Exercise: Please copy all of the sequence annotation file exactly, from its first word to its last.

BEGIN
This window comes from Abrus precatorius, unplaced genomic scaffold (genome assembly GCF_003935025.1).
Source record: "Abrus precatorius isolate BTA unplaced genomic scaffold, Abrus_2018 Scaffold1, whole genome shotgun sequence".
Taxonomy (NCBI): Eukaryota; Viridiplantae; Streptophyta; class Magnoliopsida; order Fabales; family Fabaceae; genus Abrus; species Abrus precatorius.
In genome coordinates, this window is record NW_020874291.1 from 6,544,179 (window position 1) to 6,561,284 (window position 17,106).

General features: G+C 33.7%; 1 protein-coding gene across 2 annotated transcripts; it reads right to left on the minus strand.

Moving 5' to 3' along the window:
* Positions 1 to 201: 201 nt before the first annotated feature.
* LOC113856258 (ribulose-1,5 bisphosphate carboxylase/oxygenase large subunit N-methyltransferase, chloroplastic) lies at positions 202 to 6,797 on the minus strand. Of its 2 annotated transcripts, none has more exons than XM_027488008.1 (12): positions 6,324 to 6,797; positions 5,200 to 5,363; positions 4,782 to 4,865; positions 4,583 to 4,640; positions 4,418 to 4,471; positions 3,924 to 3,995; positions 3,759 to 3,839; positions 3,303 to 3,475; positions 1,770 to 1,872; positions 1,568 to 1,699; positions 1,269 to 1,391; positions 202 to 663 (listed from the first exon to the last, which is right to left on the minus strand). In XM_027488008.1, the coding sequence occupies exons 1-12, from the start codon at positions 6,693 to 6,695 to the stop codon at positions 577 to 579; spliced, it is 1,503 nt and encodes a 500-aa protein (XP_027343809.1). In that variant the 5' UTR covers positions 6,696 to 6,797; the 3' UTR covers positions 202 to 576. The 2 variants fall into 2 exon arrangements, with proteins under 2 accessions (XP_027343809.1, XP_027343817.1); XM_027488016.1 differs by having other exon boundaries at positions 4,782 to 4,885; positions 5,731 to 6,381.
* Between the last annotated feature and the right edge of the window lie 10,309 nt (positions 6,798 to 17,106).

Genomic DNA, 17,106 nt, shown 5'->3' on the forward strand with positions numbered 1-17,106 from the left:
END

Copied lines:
This window comes from Abrus precatorius, unplaced genomic scaffold (genome assembly GCF_003935025.1).
Source record: "Abrus precatorius isolate BTA unplaced genomic scaffold, Abrus_2018 Scaffold1, whole genome shotgun sequence".
Taxonomy (NCBI): Eukaryota; Viridiplantae; Streptophyta; class Magnoliopsida; order Fabales; family Fabaceae; genus Abrus; species Abrus precatorius.
In genome coordinates, this window is record NW_020874291.1 from 6,544,179 (window position 1) to 6,561,284 (window position 17,106).

General features: G+C 33.7%; 1 protein-coding gene across 2 annotated transcripts; it reads right to left on the minus strand.

Moving 5' to 3' along the window:
* Positions 1 to 201: 201 nt before the first annotated feature.
* LOC113856258 (ribulose-1,5 bisphosphate carboxylase/oxygenase large subunit N-methyltransferase, chloroplastic) lies at positions 202 to 6,797 on the minus strand. Of its 2 annotated transcripts, none has more exons than XM_027488008.1 (12): positions 6,324 to 6,797; positions 5,200 to 5,363; positions 4,782 to 4,865; positions 4,583 to 4,640; positions 4,418 to 4,471; positions 3,924 to 3,995; positions 3,759 to 3,839; positions 3,303 to 3,475; positions 1,770 to 1,872; positions 1,568 to 1,699; positions 1,269 to 1,391; positions 202 to 663 (listed from the first exon to the last, which is right to left on the minus strand). In XM_027488008.1, the coding sequence occupies exons 1-12, from the start codon at positions 6,693 to 6,695 to the stop codon at positions 577 to 579; spliced, it is 1,503 nt and encodes a 500-aa protein (XP_027343809.1). In that variant the 5' UTR covers positions 6,696 to 6,797; the 3' UTR covers positions 202 to 576. The 2 variants fall into 2 exon arrangements, with proteins under 2 accessions (XP_027343809.1, XP_027343817.1); XM_027488016.1 differs by having other exon boundaries at positions 4,782 to 4,885; positions 5,731 to 6,381.
* Between the last annotated feature and the right edge of the window lie 10,309 nt (positions 6,798 to 17,106).

Genomic DNA, 17,106 nt, shown 5'->3' on the forward strand with positions numbered 1-17,106 from the left: